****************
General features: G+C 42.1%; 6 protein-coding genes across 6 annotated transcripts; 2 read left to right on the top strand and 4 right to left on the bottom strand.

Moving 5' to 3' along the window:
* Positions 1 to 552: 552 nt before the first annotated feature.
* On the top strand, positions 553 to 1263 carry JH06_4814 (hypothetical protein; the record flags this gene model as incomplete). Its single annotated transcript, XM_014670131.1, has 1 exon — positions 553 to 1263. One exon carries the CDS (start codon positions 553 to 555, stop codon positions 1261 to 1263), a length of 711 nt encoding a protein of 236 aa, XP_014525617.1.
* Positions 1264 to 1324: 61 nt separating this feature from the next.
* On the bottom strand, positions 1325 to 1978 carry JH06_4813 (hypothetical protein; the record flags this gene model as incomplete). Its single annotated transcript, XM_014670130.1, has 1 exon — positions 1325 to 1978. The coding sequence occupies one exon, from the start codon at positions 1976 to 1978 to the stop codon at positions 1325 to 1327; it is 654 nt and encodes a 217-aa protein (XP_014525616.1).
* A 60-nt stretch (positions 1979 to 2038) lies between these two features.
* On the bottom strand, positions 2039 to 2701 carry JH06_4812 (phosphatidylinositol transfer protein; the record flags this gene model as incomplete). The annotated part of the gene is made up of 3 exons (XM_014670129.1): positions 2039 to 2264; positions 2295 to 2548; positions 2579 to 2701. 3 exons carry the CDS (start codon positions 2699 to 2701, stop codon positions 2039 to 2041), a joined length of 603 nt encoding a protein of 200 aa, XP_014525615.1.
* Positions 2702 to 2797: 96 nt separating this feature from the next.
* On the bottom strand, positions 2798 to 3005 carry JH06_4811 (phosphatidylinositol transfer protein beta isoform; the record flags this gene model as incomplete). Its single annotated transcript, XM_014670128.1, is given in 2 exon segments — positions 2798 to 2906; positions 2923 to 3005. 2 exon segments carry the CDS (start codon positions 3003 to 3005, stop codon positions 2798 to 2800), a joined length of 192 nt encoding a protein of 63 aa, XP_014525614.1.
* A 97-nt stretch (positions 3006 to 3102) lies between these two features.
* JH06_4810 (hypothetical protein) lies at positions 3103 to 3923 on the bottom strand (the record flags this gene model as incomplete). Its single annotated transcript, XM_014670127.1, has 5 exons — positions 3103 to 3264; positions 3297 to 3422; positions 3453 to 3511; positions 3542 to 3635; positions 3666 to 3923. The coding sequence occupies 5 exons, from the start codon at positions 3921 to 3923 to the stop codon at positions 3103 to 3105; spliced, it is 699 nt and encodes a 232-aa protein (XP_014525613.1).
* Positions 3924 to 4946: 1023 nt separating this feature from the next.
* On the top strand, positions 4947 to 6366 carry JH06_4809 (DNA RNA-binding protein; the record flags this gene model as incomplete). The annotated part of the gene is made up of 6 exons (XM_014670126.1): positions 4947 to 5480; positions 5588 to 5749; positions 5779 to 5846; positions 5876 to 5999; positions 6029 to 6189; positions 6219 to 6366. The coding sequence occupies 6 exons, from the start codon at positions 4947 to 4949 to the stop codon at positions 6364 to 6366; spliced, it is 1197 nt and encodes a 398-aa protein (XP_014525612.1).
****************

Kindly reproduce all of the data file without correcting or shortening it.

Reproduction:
General features: G+C 42.1%; 6 protein-coding genes across 6 annotated transcripts; 2 read left to right on the top strand and 4 right to left on the bottom strand.

Moving 5' to 3' along the window:
* Positions 1 to 552: 552 nt before the first annotated feature.
* On the top strand, positions 553 to 1263 carry JH06_4814 (hypothetical protein; the record flags this gene model as incomplete). Its single annotated transcript, XM_014670131.1, has 1 exon — positions 553 to 1263. One exon carries the CDS (start codon positions 553 to 555, stop codon positions 1261 to 1263), a length of 711 nt encoding a protein of 236 aa, XP_014525617.1.
* Positions 1264 to 1324: 61 nt separating this feature from the next.
* On the bottom strand, positions 1325 to 1978 carry JH06_4813 (hypothetical protein; the record flags this gene model as incomplete). Its single annotated transcript, XM_014670130.1, has 1 exon — positions 1325 to 1978. The coding sequence occupies one exon, from the start codon at positions 1976 to 1978 to the stop codon at positions 1325 to 1327; it is 654 nt and encodes a 217-aa protein (XP_014525616.1).
* A 60-nt stretch (positions 1979 to 2038) lies between these two features.
* On the bottom strand, positions 2039 to 2701 carry JH06_4812 (phosphatidylinositol transfer protein; the record flags this gene model as incomplete). The annotated part of the gene is made up of 3 exons (XM_014670129.1): positions 2039 to 2264; positions 2295 to 2548; positions 2579 to 2701. 3 exons carry the CDS (start codon positions 2699 to 2701, stop codon positions 2039 to 2041), a joined length of 603 nt encoding a protein of 200 aa, XP_014525615.1.
* Positions 2702 to 2797: 96 nt separating this feature from the next.
* On the bottom strand, positions 2798 to 3005 carry JH06_4811 (phosphatidylinositol transfer protein beta isoform; the record flags this gene model as incomplete). Its single annotated transcript, XM_014670128.1, is given in 2 exon segments — positions 2798 to 2906; positions 2923 to 3005. 2 exon segments carry the CDS (start codon positions 3003 to 3005, stop codon positions 2798 to 2800), a joined length of 192 nt encoding a protein of 63 aa, XP_014525614.1.
* A 97-nt stretch (positions 3006 to 3102) lies between these two features.
* JH06_4810 (hypothetical protein) lies at positions 3103 to 3923 on the bottom strand (the record flags this gene model as incomplete). Its single annotated transcript, XM_014670127.1, has 5 exons — positions 3103 to 3264; positions 3297 to 3422; positions 3453 to 3511; positions 3542 to 3635; positions 3666 to 3923. The coding sequence occupies 5 exons, from the start codon at positions 3921 to 3923 to the stop codon at positions 3103 to 3105; spliced, it is 699 nt and encodes a 232-aa protein (XP_014525613.1).
* Positions 3924 to 4946: 1023 nt separating this feature from the next.
* On the top strand, positions 4947 to 6366 carry JH06_4809 (DNA RNA-binding protein; the record flags this gene model as incomplete). The annotated part of the gene is made up of 6 exons (XM_014670126.1): positions 4947 to 5480; positions 5588 to 5749; positions 5779 to 5846; positions 5876 to 5999; positions 6029 to 6189; positions 6219 to 6366. The coding sequence occupies 6 exons, from the start codon at positions 4947 to 4949 to the stop codon at positions 6364 to 6366; spliced, it is 1197 nt and encodes a 398-aa protein (XP_014525612.1).